I started reading Surprised by Oxford, and I couldn’t put it down.
Surprised by Oxford is the story of Carolyn Weber. At the beginning of the book, Weber is an undergraduate student in Canada who knows only one evangelical, a professor who “would have annoyed me, except for the fact that I respected him so much.” Shortly before this professor dies, Weber has a conversation with him that unsettles her and gets her thinking.
Weber is granted a Commonwealth Scholarship and begins her studies at Oriel College in Oxford, a school that was established in 1324. She arrives in Oxford, laden with heavy suitcases full of shoes, a little lost, far from her college sweetheart and family, and unprepared for the new way of life she was about to discover.
Weber’s memoir makes me ache for the beauty of Britain, a land “full of magic; of fairies and elves; of Midsummer dreams; of witches’ moons, enchanted wardrobes, and nursery rhymes—all the things North Americans supposedly do not have. Or perhaps we do have them, but we are not aware of them.” My father lived in England until he died in 2007, and I used to visit him regularly. I haven’t been back, apart from an airport layover, since he died, and Surprised by Oxford made me desperate to return.
But the book is much more than an account of a place I love. It’s the story of friendship, of God’s gentle but relentless pursuit of Weber, and of longing. Weber writes with skill. She knows how write, and how to weave literary quotes and U2 into her story. It’s one of those books that, as a reader, you don’t want to end. As I finished the last page, it left me longing for more, but also deeply satisfied by what I had read.
I loved this book for a few reasons.
First, it’s so well written. Pack this book in a beach bag and read it as part of your summer plans. If you like good writing, I think you’ll enjoy this book.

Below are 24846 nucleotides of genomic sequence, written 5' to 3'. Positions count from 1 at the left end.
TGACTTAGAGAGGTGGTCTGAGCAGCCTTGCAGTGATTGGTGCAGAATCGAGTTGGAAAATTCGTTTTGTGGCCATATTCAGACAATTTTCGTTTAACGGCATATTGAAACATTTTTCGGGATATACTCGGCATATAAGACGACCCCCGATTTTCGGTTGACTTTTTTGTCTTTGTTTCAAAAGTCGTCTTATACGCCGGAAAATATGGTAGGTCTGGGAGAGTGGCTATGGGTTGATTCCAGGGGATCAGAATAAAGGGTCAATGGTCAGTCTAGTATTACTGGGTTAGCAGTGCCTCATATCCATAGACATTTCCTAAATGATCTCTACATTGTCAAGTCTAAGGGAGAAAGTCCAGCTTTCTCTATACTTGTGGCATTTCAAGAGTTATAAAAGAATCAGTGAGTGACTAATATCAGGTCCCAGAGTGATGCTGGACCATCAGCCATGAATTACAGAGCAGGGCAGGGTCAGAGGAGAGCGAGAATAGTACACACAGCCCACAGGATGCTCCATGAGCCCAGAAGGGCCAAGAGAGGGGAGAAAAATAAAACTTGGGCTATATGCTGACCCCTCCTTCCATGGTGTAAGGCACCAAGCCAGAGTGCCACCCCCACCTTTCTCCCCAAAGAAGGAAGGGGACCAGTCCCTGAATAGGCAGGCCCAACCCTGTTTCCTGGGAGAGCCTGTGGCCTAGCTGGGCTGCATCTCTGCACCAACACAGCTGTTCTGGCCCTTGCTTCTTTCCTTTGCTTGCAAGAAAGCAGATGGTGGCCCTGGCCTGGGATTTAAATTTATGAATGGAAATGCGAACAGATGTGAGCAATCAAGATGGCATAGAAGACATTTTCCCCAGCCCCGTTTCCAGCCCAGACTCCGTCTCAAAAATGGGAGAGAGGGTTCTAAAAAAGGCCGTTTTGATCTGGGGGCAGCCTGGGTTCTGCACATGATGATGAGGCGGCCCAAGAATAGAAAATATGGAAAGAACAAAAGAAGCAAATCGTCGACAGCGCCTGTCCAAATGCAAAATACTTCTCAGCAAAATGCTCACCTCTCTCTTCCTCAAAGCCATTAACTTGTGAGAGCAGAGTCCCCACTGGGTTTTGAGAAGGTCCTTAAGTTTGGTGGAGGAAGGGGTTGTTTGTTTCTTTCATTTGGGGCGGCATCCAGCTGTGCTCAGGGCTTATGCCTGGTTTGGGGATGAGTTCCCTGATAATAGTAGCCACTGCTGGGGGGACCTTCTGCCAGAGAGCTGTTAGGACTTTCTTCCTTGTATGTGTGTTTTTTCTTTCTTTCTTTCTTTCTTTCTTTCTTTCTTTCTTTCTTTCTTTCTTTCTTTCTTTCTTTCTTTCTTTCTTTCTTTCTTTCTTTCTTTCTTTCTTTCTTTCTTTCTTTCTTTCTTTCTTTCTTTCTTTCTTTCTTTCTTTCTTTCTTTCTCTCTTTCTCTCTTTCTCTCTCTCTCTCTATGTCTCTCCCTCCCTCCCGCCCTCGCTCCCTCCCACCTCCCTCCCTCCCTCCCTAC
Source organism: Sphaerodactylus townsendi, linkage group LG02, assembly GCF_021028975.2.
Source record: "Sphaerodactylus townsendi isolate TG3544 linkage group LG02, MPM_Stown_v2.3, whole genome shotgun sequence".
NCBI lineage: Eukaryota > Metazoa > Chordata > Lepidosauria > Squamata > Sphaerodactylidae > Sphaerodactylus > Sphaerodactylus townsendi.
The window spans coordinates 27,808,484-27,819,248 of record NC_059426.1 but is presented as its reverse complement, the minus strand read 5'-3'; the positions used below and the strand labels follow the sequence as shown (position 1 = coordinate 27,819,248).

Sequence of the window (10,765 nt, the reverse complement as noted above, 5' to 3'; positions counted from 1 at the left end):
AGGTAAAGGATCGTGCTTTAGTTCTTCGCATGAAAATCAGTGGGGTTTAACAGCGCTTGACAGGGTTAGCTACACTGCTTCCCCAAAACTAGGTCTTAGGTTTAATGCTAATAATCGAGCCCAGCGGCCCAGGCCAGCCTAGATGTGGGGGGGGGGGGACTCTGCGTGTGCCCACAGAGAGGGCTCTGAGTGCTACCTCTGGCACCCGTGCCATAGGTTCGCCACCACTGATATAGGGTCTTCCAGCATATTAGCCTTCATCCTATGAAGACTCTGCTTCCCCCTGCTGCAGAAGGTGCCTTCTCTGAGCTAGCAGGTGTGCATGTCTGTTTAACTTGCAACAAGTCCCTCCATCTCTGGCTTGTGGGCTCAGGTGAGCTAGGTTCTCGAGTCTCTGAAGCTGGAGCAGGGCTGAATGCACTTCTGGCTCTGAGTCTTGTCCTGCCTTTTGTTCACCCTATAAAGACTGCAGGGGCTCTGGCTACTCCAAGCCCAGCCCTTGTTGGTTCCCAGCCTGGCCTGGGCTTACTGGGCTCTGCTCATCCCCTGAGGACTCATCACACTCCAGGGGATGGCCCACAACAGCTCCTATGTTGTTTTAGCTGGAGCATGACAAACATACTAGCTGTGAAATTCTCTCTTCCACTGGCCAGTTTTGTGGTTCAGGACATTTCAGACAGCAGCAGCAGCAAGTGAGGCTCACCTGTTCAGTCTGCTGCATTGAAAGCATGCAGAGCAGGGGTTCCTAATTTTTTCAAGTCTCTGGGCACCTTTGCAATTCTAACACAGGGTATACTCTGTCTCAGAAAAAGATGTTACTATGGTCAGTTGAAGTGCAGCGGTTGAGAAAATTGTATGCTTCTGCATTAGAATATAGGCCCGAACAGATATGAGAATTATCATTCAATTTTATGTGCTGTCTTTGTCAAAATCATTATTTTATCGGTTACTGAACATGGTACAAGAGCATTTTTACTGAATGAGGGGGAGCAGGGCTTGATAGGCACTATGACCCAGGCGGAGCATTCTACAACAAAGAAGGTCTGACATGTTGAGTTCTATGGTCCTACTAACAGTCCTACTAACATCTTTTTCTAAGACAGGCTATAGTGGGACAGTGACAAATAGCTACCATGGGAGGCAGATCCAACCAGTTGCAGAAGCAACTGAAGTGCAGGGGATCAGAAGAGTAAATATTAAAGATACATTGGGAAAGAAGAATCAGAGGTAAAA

Second, Surprised by Oxford reveals beauty: the beauty of an ancient city and university, of friendship, and most importantly, of God. Part of our church’s mission statement is to show “the beauty of relationship with Jesus.” I tried once to shorten this statement by chopping the part about beauty. Couldn’t we introduce people to Jesus and skip the beautiful part? Not so fast, one of my friends said. Something’s lost when we focus only on truth but miss the beauty. Weber’s book made the beauty of God real to me and left me gazing with amazement at how beautiful he is, and how kind he is to share that beauty with us. It reminded me of what I’m quick to miss in my rush to get to truth.
Surprised by Oxford filled me with hope. We don’t stand much of a chance once God starts to pursue us. He enthralls us and ravishes us with his love.
Weber has written a second memoir too, and it’s also good. If you’re looking for a couple of good books to read this summer, start with Surprised by Oxford and then continue to Sex and the City of God. I think you’ll enjoy them, and if you’re like me, you’ll find yourself reawakened to the story that God is writing all around us that we often tend to miss.